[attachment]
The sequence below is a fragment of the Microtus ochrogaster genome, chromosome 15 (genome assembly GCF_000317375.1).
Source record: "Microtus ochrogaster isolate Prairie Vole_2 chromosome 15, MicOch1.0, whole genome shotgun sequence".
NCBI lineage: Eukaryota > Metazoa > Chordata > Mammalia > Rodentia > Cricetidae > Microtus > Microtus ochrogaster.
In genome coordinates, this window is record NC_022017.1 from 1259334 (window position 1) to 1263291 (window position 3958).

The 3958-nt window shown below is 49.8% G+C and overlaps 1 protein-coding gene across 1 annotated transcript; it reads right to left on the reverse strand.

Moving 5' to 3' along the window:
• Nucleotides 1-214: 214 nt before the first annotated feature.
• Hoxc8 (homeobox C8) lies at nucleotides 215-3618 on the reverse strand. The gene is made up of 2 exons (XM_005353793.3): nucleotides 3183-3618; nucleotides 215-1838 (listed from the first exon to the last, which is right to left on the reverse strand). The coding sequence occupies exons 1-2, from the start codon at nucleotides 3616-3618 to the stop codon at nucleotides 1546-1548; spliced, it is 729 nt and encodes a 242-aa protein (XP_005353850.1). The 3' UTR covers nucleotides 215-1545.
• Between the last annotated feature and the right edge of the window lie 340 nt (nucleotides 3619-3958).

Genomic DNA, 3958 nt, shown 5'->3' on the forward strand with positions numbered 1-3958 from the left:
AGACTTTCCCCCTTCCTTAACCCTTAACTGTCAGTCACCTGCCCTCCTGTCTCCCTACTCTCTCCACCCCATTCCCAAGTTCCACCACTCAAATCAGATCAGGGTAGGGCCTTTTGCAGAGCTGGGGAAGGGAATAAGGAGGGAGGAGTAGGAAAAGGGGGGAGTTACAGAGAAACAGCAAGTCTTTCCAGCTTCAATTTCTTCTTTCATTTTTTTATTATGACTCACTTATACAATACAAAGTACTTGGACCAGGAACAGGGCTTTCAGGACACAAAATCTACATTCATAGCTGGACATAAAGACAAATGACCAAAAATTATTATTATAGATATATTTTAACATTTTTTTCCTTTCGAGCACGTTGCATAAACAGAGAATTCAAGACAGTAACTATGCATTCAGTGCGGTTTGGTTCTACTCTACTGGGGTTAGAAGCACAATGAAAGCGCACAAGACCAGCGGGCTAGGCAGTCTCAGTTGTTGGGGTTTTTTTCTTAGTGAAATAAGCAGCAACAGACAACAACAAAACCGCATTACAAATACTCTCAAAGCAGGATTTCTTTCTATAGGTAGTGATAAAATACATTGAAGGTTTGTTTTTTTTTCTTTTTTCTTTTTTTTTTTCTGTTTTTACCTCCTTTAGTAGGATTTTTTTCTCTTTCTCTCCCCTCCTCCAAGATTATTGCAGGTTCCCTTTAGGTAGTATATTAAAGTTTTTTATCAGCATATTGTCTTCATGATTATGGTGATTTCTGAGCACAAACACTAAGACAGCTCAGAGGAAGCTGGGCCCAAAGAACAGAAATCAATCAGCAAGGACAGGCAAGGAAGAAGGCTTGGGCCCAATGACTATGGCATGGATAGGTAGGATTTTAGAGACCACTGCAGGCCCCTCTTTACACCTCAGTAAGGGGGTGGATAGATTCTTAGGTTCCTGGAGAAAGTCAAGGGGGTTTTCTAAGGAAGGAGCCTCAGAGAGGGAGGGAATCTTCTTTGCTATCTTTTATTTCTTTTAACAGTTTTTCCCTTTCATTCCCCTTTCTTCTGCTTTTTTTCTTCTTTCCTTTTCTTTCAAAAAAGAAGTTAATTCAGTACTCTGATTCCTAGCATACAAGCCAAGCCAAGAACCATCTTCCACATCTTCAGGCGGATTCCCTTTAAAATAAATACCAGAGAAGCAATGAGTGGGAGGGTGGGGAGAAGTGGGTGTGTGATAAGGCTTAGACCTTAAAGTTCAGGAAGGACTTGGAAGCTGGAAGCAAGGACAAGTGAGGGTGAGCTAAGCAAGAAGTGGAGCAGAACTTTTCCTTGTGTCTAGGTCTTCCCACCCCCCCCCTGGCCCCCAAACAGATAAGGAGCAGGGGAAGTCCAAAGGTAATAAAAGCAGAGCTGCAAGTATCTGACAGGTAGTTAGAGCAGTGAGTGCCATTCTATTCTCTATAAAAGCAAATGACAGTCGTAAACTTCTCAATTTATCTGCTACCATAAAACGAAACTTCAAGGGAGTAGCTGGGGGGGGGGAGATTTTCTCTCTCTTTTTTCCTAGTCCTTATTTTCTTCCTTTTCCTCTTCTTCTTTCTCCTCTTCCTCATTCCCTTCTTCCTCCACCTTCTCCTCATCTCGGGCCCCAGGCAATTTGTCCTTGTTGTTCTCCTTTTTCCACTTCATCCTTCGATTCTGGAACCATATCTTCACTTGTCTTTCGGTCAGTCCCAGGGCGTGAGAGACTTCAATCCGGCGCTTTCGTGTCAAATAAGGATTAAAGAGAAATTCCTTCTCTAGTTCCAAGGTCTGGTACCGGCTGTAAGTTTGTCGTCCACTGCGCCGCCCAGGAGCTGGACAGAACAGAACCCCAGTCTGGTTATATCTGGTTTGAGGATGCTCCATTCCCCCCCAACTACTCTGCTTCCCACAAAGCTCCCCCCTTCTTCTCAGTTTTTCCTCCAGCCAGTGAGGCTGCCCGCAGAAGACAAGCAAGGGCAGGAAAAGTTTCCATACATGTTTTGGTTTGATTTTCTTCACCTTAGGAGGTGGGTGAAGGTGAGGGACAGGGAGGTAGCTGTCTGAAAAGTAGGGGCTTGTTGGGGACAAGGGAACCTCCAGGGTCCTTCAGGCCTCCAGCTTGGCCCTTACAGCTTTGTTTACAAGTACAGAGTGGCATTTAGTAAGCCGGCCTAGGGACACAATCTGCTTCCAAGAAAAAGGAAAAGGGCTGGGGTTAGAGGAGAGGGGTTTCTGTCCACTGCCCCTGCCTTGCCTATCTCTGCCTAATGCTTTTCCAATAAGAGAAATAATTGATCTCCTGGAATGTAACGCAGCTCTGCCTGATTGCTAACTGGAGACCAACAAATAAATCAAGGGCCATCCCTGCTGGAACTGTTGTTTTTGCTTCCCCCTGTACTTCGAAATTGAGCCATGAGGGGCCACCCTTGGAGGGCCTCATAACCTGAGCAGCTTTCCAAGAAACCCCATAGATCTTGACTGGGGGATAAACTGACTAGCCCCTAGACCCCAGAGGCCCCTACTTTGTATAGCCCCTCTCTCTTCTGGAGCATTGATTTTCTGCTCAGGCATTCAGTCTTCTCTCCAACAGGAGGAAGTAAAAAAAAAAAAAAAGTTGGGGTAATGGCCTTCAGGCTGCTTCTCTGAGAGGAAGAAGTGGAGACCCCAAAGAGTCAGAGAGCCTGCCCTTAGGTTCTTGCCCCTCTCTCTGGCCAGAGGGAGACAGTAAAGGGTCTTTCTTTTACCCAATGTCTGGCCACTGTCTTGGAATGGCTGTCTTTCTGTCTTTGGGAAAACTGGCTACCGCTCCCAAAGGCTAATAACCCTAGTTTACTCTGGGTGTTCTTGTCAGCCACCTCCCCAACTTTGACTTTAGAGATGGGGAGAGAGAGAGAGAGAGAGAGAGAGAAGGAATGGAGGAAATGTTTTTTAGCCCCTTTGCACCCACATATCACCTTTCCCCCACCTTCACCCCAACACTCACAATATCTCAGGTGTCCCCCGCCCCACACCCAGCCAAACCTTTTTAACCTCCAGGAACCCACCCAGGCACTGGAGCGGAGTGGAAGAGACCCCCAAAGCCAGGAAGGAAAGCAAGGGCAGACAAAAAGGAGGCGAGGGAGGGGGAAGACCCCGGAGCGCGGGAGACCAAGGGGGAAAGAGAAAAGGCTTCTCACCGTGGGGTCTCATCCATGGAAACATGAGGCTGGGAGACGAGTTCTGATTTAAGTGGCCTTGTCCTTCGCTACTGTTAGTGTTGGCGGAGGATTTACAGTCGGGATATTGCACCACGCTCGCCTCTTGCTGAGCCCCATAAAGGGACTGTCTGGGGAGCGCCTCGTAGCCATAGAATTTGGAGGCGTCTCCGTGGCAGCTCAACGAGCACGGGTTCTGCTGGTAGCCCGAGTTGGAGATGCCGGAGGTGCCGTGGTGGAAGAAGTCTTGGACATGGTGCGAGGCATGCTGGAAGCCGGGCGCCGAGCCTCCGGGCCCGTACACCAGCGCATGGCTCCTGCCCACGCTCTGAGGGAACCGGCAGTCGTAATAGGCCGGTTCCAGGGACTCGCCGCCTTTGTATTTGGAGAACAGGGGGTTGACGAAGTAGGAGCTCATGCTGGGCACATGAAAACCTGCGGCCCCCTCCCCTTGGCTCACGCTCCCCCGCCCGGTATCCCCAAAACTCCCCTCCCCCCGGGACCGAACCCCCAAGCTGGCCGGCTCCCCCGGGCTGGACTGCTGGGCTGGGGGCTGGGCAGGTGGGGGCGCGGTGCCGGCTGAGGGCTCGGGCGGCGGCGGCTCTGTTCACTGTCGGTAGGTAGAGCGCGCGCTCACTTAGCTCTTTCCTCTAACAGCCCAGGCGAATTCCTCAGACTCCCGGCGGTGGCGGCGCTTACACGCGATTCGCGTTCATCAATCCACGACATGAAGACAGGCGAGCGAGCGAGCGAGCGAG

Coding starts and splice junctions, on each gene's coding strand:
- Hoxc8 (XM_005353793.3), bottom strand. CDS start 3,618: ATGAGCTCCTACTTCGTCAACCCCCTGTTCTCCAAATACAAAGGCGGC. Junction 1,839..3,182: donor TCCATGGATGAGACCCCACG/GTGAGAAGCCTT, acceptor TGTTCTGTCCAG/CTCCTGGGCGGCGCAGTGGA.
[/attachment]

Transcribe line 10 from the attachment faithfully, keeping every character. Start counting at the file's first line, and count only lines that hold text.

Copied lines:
Genomic DNA, 3958 nt, shown 5'->3' on the forward strand with positions numbered 1-3958 from the left: